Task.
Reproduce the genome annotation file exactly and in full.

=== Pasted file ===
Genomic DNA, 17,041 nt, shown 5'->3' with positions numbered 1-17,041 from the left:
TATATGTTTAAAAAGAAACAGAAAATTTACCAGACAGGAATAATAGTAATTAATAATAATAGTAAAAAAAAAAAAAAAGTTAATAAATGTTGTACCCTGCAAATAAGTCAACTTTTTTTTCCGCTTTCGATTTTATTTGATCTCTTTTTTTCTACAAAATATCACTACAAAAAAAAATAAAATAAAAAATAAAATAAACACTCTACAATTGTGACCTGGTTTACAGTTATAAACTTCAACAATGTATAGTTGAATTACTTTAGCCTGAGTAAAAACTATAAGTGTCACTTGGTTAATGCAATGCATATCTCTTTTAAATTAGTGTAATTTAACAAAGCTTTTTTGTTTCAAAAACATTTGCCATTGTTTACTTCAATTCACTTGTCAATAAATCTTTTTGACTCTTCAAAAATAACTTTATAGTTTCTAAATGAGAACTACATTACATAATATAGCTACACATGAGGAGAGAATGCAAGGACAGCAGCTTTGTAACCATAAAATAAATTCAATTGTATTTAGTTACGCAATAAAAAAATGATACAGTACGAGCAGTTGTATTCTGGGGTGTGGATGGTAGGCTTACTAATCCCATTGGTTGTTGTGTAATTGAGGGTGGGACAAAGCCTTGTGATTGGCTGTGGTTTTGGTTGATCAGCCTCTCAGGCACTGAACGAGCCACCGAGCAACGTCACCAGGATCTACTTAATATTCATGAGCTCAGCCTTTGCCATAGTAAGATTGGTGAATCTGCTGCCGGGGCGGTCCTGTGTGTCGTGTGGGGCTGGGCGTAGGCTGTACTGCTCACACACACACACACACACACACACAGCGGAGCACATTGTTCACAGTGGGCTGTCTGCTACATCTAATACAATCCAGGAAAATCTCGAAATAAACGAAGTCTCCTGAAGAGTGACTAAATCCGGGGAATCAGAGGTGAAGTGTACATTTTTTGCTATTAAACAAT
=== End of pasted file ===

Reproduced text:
Genomic DNA, 17,041 nt, shown 5'->3' with positions numbered 1-17,041 from the left:
TATATGTTTAAAAAGAAACAGAAAATTTACCAGACAGGAATAATAGTAATTAATAATAATAGTAAAAAAAAAAAAAAAGTTAATAAATGTTGTACCCTGCAAATAAGTCAACTTTTTTTTCCGCTTTCGATTTTATTTGATCTCTTTTTTTCTACAAAATATCACTACAAAAAAAAATAAAATAAAAAATAAAATAAACACTCTACAATTGTGACCTGGTTTACAGTTATAAACTTCAACAATGTATAGTTGAATTACTTTAGCCTGAGTAAAAACTATAAGTGTCACTTGGTTAATGCAATGCATATCTCTTTTAAATTAGTGTAATTTAACAAAGCTTTTTTGTTTCAAAAACATTTGCCATTGTTTACTTCAATTCACTTGTCAATAAATCTTTTTGACTCTTCAAAAATAACTTTATAGTTTCTAAATGAGAACTACATTACATAATATAGCTACACATGAGGAGAGAATGCAAGGACAGCAGCTTTGTAACCATAAAATAAATTCAATTGTATTTAGTTACGCAATAAAAAAATGATACAGTACGAGCAGTTGTATTCTGGGGTGTGGATGGTAGGCTTACTAATCCCATTGGTTGTTGTGTAATTGAGGGTGGGACAAAGCCTTGTGATTGGCTGTGGTTTTGGTTGATCAGCCTCTCAGGCACTGAACGAGCCACCGAGCAACGTCACCAGGATCTACTTAATATTCATGAGCTCAGCCTTTGCCATAGTAAGATTGGTGAATCTGCTGCCGGGGCGGTCCTGTGTGTCGTGTGGGGCTGGGCGTAGGCTGTACTGCTCACACACACACACACACACACACACAGCGGAGCACATTGTTCACAGTGGGCTGTCTGCTACATCTAATACAATCCAGGAAAATCTCGAAATAAACGAAGTCTCCTGAAGAGTGACTAAATCCGGGGAATCAGAGGTGAAGTGTACATTTTTTGCTATTAAACAAT